Because you are specifying a DSO's interface contract with the outside world, you should always manually specify hidden visibility for everything not available to code outside your DSO, including individual methods in a class (place the attribute at the start like in the example above if you wish to maintain syntax compatibility with Windows). This improves readability of the code and leaves everyone in no doubt as to what the intended use for the API is. However, to aid you converting old code to use the new system, the patch provides a #pragma GCC visibility command:

extern void foo(int);
#pragma GCC visibility push(hidden)
extern void someprivatefunct(int);
#pragma GCC visibility pop
You should really only use this for legacy code. All new code should specify each declaration as exported or local individually.

Lastly, there's one other new command line switch: -fvisibility-inlines-hidden. This causes all inlined class member functions to have hidden visibility, causing significant export symbol table size & binary size reductions though not as much as using -fvisibilty=hidden. However, -fvisibility-inlines-hidden can be used with no source alterations - simply apply and win!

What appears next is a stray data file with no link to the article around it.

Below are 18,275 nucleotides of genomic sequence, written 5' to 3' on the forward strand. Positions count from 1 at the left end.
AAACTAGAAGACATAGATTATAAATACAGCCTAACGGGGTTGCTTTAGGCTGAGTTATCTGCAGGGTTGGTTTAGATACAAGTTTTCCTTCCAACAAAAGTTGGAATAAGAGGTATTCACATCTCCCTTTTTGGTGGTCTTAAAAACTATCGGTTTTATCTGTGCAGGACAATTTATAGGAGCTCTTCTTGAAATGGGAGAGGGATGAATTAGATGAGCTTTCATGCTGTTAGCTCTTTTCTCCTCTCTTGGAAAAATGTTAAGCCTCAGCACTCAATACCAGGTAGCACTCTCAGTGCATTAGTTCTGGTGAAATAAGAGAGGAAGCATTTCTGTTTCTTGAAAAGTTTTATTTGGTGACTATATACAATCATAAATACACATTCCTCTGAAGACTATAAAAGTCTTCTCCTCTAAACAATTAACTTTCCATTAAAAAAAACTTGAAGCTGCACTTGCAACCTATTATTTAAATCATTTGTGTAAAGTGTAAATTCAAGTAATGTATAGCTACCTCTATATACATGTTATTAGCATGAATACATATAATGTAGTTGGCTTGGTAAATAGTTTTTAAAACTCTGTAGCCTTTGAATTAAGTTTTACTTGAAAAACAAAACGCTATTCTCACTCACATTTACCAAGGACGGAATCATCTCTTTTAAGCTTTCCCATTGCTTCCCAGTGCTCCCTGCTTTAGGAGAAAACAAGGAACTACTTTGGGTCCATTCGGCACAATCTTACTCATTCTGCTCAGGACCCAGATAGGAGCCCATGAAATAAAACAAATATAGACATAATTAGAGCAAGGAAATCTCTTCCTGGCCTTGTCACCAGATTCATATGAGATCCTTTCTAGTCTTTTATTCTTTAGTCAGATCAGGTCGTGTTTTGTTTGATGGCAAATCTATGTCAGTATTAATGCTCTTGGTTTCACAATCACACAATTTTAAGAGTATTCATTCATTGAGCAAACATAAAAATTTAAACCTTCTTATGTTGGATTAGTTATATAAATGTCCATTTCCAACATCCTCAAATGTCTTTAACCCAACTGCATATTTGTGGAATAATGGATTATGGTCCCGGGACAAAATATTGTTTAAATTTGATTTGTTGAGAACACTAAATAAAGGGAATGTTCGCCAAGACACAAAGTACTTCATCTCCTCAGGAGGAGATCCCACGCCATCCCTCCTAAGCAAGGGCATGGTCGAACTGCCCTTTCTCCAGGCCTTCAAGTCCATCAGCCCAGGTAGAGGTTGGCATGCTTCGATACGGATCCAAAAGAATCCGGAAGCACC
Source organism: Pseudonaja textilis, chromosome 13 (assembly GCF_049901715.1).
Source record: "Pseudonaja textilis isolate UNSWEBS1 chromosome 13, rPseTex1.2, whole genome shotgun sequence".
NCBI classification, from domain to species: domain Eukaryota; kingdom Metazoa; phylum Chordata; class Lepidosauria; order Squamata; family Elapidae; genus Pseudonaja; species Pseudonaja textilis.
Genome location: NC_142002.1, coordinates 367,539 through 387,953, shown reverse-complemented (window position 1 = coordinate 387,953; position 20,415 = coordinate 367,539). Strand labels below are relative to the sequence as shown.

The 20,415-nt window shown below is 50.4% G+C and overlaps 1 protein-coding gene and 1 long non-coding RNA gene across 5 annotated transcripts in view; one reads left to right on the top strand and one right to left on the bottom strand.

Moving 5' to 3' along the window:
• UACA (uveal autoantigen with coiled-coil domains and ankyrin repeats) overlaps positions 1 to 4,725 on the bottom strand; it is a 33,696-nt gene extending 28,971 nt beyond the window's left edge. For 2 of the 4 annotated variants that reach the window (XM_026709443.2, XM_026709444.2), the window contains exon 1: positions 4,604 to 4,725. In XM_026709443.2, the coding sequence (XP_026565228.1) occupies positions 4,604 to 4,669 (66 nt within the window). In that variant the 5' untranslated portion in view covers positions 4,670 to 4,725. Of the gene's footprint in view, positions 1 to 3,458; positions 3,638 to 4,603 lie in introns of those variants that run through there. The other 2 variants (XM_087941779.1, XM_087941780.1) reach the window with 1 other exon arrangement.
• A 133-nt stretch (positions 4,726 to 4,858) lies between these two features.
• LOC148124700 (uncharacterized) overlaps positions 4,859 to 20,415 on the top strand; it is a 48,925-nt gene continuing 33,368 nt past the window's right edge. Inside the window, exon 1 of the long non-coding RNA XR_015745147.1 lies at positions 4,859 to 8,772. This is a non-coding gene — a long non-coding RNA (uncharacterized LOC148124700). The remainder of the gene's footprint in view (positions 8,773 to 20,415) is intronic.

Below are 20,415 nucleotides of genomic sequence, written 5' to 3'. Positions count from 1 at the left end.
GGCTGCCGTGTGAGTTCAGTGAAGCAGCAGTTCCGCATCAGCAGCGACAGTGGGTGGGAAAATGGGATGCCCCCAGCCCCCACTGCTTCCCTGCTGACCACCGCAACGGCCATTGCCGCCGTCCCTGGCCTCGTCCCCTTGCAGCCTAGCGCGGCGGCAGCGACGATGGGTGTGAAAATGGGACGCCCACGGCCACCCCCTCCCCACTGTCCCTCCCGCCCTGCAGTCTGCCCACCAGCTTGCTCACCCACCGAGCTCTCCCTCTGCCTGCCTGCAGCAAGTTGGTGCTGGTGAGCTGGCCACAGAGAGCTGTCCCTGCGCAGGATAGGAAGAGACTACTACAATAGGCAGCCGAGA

Caveats (please read):

During extended usage of this patch, certain issues have become apparent:

  1. Global operators new and delete must always have default visibility. I added a check for this, a warning and an override to the patch
  2. Exception catching of a user defined type in a binary other than the one which threw the exception requires a typeinfo lookup. Go back and read that last statement again because when exceptions start mysteriously malfunctioning the cause is that and I don't want you wasting the four days or so I did finding the precise cause.

    The obvious first step is to mark all types throwable across shared object boundaries always as default visibility. I suggest a parameterised macro eg; EXCEPTIONAPI(spec) which becomes (in the example above) DLLEXPORT on Win32 but always __attribute__ ((visibility("default"))) on GCC. You must do this because even if say the exception type's implementation code lives in DLL A, if DLL B throws an instance of that type the catch handler in DLL C will look for the typeinfo in DLL B.